J-School alumnus lives out his dream: An appearance on 'Jeopardy!'
In a way, Andy Hyland has been preparing for an opportunity on “Jeopardy!” for his entire life.
Hyland watched the show and tried playing along in high school, thinking one day he might get a chance to play in front of the game show’s legendary host Alex Trebek. He’s been on a trivia team for years, playing as often as he can with old journalism school buddies with rotating quirky team names like Hogland’s Heroes and Svi You Later. His friends characterize him as someone with a “wide knowledge base.”
So it completely made sense to the people Hyland knew when he was selected to be a contestant on the “Jeopardy!” episode that aired Sept. 18, 2017.
“It was just a dream to go on the show,” said Hyland, a 2005 William Allen White School of Journalism and Mass Communications graduate who now works in the university’s Office of Public Affairs. “I remember walking into the studio and seeing that big board, and then it sort of hits you, like, 'Man, this is real.' It was just great.”
After trying out for the show with no success in the past, Hyland finally passed a series of tests for a spot on the “Jeopardy!” stage. But he didn’t know that he had passed the in-person portion of the test for over two years before he finally got the phone call.
“I had forgotten that I even did it,” Hyland said. “It was a complete surprise.”
On the show, Hyland answered questions about the movie “Groundhog Day,” the double helix, latkes and reuben sandwiches, all before he got to the question that was made for him: “You can buy a replica home jersey of the 1942 Kansas City Monarchs at the museum honoring this organization that existed from 1920 to 1960,” said the man who read the clue, holding up a Monarchs’ jersey in the shot.
Hyland didn’t hesitate. He knew it was the Negro Leagues, which is commemorated with a museum in the 18th and Vine district in Kansas City.
After missing on two daily doubles on the second board and the final jeopardy question — which asked for the book of the smallest book in the Bible, Hyland finished in second place with winnings of $1,262.
For the most part, the experience moved so fast and was so exhilarating that Hyland had forgotten most of the questions he answered when he re-watched it alongside his friends.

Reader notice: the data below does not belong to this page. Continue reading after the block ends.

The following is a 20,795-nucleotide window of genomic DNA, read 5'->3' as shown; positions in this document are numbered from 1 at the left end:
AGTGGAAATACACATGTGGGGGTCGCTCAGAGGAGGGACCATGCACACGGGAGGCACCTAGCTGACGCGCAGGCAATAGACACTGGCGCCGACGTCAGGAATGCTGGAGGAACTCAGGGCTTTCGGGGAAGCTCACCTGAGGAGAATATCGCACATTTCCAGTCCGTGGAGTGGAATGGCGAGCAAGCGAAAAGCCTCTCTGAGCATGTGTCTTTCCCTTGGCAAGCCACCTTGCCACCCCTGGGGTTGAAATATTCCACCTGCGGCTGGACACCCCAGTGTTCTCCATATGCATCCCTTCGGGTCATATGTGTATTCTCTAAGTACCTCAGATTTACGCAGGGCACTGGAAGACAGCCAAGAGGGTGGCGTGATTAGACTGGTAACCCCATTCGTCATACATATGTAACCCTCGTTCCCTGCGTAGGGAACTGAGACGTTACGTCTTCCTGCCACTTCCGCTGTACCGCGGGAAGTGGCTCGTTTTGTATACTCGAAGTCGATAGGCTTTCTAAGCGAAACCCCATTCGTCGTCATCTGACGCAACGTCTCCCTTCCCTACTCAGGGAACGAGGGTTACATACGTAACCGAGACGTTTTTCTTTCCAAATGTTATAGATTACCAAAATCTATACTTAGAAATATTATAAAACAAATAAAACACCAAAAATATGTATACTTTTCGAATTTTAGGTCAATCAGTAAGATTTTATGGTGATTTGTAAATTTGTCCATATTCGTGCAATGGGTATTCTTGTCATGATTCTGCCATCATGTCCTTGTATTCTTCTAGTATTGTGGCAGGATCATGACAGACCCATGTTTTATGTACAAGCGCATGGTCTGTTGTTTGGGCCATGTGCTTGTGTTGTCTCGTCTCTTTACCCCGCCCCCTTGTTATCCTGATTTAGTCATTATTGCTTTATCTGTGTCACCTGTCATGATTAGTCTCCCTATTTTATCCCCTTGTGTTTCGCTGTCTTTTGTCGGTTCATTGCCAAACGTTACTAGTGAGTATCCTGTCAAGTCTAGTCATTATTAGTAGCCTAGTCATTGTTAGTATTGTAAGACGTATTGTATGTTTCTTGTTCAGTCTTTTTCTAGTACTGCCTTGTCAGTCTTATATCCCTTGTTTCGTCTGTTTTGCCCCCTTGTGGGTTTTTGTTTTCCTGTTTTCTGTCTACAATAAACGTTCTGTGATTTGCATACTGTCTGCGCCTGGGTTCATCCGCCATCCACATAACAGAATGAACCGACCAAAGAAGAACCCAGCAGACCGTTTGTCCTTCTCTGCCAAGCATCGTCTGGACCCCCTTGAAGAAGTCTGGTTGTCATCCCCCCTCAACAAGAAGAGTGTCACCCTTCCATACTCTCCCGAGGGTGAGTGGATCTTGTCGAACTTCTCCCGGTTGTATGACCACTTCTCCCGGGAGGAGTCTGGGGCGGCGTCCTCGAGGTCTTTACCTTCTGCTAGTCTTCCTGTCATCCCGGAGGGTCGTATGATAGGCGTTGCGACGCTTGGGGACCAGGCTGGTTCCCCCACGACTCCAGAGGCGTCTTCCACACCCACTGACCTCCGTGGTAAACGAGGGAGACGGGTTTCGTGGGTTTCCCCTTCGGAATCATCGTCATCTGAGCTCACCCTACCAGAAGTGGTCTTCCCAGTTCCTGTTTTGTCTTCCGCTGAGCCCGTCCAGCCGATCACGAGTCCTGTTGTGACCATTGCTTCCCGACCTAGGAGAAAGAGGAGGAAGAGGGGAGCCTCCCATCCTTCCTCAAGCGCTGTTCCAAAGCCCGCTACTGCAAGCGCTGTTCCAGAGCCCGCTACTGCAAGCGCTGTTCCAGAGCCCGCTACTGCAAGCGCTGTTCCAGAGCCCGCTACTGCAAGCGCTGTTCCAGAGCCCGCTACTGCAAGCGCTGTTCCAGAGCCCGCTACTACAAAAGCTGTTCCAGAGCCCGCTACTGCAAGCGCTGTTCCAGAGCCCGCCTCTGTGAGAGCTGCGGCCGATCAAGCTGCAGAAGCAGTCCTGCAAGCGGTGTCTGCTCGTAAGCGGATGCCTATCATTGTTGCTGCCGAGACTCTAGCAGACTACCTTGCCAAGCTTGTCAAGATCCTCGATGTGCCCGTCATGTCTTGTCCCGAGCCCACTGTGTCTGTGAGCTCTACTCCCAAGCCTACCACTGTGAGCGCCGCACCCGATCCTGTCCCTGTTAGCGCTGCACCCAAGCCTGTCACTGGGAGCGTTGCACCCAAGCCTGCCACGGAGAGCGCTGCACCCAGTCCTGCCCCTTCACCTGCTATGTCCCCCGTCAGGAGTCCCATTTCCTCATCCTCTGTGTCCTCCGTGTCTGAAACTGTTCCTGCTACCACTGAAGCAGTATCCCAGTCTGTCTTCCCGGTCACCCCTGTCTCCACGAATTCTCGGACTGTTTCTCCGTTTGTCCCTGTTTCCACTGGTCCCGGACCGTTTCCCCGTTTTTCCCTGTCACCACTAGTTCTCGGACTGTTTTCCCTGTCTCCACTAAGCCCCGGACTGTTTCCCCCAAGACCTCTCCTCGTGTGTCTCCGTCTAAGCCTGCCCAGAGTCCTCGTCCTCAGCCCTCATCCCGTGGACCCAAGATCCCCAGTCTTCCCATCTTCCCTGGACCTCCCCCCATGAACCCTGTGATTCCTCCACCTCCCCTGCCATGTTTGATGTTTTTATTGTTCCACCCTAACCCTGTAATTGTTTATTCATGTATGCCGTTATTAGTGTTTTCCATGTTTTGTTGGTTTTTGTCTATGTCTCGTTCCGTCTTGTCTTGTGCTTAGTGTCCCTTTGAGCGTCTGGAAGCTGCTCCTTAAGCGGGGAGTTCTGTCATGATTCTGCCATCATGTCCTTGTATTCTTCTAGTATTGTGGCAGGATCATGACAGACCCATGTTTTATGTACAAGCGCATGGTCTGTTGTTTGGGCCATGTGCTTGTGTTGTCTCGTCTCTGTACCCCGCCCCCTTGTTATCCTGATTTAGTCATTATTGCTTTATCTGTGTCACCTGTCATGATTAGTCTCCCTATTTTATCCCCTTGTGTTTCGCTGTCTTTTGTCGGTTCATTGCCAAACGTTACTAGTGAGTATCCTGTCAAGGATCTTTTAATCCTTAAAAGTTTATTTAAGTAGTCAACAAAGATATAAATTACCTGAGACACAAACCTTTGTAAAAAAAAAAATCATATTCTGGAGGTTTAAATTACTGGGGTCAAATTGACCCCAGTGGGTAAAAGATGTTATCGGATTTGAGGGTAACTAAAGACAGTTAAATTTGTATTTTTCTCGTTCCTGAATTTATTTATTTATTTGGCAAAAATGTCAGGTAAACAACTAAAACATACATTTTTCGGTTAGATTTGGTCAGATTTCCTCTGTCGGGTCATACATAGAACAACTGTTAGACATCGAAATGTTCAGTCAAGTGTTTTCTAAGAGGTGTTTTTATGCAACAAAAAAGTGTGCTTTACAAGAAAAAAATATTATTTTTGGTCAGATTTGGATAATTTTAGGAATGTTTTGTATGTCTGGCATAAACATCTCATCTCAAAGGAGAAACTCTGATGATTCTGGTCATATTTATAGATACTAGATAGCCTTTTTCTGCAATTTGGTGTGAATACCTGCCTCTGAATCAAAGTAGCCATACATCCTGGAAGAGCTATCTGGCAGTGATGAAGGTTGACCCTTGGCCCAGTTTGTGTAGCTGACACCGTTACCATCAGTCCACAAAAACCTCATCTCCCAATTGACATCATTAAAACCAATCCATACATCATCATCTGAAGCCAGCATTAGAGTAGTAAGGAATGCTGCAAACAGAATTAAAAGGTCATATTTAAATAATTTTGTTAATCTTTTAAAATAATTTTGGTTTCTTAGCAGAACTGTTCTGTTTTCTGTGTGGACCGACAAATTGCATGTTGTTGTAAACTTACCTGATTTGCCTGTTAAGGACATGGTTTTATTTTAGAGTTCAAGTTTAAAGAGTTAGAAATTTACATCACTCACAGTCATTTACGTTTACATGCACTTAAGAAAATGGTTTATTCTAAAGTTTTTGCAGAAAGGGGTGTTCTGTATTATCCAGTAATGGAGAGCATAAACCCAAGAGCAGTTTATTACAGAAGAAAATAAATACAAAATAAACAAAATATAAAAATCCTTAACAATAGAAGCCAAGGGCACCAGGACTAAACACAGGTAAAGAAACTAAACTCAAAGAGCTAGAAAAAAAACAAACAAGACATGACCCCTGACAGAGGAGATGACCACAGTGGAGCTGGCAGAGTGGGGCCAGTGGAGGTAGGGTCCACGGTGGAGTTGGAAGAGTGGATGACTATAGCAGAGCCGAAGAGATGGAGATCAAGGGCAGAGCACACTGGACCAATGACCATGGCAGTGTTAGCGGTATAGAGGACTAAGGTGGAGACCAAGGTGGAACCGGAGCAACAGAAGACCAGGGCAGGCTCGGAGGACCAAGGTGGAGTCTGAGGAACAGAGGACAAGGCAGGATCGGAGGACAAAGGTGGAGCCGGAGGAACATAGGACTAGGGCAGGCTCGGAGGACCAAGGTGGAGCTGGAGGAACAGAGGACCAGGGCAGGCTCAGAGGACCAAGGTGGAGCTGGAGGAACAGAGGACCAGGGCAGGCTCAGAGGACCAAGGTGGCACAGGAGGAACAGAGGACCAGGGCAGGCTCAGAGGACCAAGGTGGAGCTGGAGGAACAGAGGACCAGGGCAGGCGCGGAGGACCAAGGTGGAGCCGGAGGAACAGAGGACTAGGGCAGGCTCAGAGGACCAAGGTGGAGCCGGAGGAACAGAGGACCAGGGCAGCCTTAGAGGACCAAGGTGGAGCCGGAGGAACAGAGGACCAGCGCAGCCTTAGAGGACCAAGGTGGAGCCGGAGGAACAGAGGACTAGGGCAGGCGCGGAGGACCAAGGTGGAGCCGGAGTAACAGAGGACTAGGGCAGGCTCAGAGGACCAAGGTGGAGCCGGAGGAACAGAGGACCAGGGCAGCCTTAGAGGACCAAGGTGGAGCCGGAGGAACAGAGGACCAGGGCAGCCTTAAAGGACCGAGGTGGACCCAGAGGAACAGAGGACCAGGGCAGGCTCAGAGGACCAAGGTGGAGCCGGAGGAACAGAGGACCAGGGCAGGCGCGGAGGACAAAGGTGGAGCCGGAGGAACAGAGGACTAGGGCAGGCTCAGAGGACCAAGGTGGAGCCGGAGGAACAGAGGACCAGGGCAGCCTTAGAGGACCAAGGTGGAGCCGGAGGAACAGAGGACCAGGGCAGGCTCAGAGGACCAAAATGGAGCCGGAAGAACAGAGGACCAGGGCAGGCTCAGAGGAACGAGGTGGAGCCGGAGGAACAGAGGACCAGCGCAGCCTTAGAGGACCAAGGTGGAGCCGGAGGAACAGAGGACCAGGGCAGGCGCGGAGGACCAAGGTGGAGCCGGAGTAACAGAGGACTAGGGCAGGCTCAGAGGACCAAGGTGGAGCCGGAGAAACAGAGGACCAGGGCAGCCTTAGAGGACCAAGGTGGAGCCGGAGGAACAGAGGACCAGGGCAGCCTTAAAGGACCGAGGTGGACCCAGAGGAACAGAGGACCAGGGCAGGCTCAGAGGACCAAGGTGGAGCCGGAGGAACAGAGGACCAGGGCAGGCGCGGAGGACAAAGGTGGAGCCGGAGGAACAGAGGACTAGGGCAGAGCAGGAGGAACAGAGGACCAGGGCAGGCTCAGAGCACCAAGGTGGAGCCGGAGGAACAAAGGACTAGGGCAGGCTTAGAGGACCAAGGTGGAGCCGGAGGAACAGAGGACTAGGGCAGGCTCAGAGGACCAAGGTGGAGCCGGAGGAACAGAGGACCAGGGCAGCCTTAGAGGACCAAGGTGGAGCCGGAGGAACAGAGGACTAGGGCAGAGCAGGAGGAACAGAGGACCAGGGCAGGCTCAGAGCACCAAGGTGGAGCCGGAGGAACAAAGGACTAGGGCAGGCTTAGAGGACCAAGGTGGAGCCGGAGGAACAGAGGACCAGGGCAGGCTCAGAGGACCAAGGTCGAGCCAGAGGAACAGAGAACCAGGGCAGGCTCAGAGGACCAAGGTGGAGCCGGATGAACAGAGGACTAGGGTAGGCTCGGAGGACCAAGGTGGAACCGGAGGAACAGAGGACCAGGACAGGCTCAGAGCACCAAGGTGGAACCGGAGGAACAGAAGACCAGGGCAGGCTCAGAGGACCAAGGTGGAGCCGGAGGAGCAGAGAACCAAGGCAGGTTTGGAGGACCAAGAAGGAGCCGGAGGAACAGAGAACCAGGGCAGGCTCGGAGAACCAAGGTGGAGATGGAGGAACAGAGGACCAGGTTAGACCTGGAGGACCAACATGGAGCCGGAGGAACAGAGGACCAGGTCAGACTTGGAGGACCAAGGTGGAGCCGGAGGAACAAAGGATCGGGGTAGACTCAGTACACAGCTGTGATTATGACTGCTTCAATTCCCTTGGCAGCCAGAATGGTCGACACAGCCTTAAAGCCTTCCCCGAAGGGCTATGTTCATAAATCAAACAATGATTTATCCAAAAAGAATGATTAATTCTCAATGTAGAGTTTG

“It’s intimidating. I don’t know if I could have done enough to prepare for what that was,” Hyland said. “There’s no way to anticipate the stuff that’s going to come up.”
Hyland has a brain that was made for this sort of thing, though. He loves to read, and much of the information he is able to retain. He attributed part of that to his journalistic background and the importance he placed on being informed and having a wide breadth of knowledge. Even in his trivia group, he’s always been able to pull out odd facts.
“Andy just kind of knows the most random stuff,” Lindsey Slater, trivia partner and friend, said. “Sometimes he knows things 100 percent, and sometimes we just have to trust that he knows what he’s talking about.”
Hyland didn’t just get the experience, the privilege of being on the show, and some pocket change on Jeopardy!, He also found a new temporary name for his trivia team: I Actually Lost on Jeopardy, Baby.
He hasn’t heard the end of the praise — despite the second-place finish — since the day it aired.
“It's been remarkable for me to see how many people are aware of the show and what it means to go on the show,” Hyland said. “It's young, old, Republican, Democrat, everybody seems to know about it. Everybody seems to think it's cool.”
— Christian Hardy is a senior from Derby, Kansas, studying news and information